Why grading isn’t about the grade

The strength grading of timber is not about the strength grade – it is about the properties of the timber.  A strength grade (or, more strictly, strength class) like C16 and C24 is just a convenient set of properties that allow ease of trade.  That is not to say it isn’t important – it’s just not the most important thing.

In order to build safely and efficiently with timber, engineers need to have information about the level, and variability, of the mechanical properties. This is achieved, by a combination of testing work (to establish the basic information) and a strength grading process to regulate, standardise, and provide confidence in the mechanical properties values to be used in design.

There are factors that affect the properties of sawn timber that are familiar to anyone who has worked with wood. These include the size and position of knots, the closeness, slope and spirality of the grain, the density of the wood, the ratio of earlywood and latewood in the rings, fissures, reaction wood, wane, rot and other damage. These are, however, not the only factors, and there are some that are less apparent, but often more influential. They include, the relative amounts of the main component molecules that make up the cell wall (lignin, cellulose and hemicellulose), the degree of crystallinity of the cellulose, the orientation of those crystals within the cell wall (microfibril angle), and the quantity and nature of extractives.  These relate to the way the wood is used in the living tree, since the tree grows wood according to its own needs and circumstances. This is why timber quality varies according to environmental factors, such as climate and rainfall, and site factors such as ground conditions and forest management practices.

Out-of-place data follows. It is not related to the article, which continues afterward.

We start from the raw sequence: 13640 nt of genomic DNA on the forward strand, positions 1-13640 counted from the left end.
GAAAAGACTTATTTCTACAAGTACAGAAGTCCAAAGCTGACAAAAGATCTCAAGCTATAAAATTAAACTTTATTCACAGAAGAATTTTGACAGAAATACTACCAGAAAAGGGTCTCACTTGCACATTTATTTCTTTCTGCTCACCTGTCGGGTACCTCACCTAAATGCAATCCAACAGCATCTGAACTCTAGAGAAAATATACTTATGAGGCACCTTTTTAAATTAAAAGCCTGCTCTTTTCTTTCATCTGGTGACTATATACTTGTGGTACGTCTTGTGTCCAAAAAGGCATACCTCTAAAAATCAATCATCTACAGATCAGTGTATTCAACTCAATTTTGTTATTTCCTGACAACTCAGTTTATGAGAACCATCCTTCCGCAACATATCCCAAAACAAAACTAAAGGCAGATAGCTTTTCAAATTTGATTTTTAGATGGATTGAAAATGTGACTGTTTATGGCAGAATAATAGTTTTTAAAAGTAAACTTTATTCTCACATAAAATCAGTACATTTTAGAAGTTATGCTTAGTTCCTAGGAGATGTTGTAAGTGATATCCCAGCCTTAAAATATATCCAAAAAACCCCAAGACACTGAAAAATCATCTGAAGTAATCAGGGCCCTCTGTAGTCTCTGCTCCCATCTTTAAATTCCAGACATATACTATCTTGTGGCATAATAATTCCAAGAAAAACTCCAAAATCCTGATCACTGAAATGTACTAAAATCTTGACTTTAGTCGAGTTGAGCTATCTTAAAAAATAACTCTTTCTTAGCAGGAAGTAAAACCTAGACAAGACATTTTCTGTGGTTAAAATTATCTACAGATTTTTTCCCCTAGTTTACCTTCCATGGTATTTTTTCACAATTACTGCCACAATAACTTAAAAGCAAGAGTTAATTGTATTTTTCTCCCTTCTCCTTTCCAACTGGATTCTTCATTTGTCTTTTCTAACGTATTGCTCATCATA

Strength grading is a non-destructive assessment that identifies and rejects the poorer pieces of timber to improve and guarantee the properties of what is passed. It uses information about the piece of timber to predict strength, stiffness and density without causing damage to the timber.

For historical and practical reasons, strength grading is done according to two approaches: visual strength grading and machine strength grading. The underlying principle is, however, the same for both. Visual strength grading works by assessing features such as the size and position of knots, the ring width, and the slope of grain. For machine grading, the range of predictive techniques has expanded from the original mechanical stiffness measurements (bending graders) to incorporate a range of sensing technologies including moisture content, density, x-ray scanning, acoustic velocity, slope of grain and digital image recognition. In both cases, the grading process is underpinned by destructive testing data.